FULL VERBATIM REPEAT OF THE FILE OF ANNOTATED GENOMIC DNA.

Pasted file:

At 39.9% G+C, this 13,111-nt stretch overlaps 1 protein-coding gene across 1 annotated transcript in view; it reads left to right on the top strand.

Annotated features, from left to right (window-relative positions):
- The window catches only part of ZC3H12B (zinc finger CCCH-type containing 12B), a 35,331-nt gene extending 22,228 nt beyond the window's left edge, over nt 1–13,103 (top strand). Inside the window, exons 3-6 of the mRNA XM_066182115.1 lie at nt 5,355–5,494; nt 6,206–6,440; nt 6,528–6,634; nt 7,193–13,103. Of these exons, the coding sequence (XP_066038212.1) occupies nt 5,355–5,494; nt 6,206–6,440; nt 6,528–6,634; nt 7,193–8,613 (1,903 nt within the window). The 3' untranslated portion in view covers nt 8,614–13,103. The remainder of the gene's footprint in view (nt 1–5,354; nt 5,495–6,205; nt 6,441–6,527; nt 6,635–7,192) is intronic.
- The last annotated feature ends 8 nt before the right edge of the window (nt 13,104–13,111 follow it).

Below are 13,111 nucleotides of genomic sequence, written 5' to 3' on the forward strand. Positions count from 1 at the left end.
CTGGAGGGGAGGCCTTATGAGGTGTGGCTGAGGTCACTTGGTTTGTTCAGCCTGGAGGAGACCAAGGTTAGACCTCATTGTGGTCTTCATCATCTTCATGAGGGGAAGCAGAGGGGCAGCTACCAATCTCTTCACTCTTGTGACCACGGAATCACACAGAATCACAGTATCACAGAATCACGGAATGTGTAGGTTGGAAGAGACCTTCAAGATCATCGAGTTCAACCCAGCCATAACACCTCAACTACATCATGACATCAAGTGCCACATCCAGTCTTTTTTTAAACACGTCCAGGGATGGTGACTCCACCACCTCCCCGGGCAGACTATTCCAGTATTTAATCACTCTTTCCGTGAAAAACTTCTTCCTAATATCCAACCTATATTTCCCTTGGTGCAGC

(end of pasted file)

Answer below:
At 39.9% G+C, this 13,111-nt stretch overlaps 1 protein-coding gene across 1 annotated transcript in view; it reads left to right on the top strand.

Annotated features, from left to right (window-relative positions):
- The window catches only part of ZC3H12B (zinc finger CCCH-type containing 12B), a 35,331-nt gene extending 22,228 nt beyond the window's left edge, over nt 1–13,103 (top strand). Inside the window, exons 3-6 of the mRNA XM_066182115.1 lie at nt 5,355–5,494; nt 6,206–6,440; nt 6,528–6,634; nt 7,193–13,103. Of these exons, the coding sequence (XP_066038212.1) occupies nt 5,355–5,494; nt 6,206–6,440; nt 6,528–6,634; nt 7,193–8,613 (1,903 nt within the window). The 3' untranslated portion in view covers nt 8,614–13,103. The remainder of the gene's footprint in view (nt 1–5,354; nt 5,495–6,205; nt 6,441–6,527; nt 6,635–7,192) is intronic.
- The last annotated feature ends 8 nt before the right edge of the window (nt 13,104–13,111 follow it).

Below are 13,111 nucleotides of genomic sequence, written 5' to 3' on the forward strand. Positions count from 1 at the left end.
CTGGAGGGGAGGCCTTATGAGGTGTGGCTGAGGTCACTTGGTTTGTTCAGCCTGGAGGAGACCAAGGTTAGACCTCATTGTGGTCTTCATCATCTTCATGAGGGGAAGCAGAGGGGCAGCTACCAATCTCTTCACTCTTGTGACCACGGAATCACACAGAATCACAGTATCACAGAATCACGGAATGTGTAGGTTGGAAGAGACCTTCAAGATCATCGAGTTCAACCCAGCCATAACACCTCAACTACATCATGACATCAAGTGCCACATCCAGTCTTTTTTTAAACACGTCCAGGGATGGTGACTCCACCACCTCCCCGGGCAGACTATTCCAGTATTTAATCACTCTTTCCGTGAAAAACTTCTTCCTAATATCCAACCTATATTTCCCTTGGTGCAGC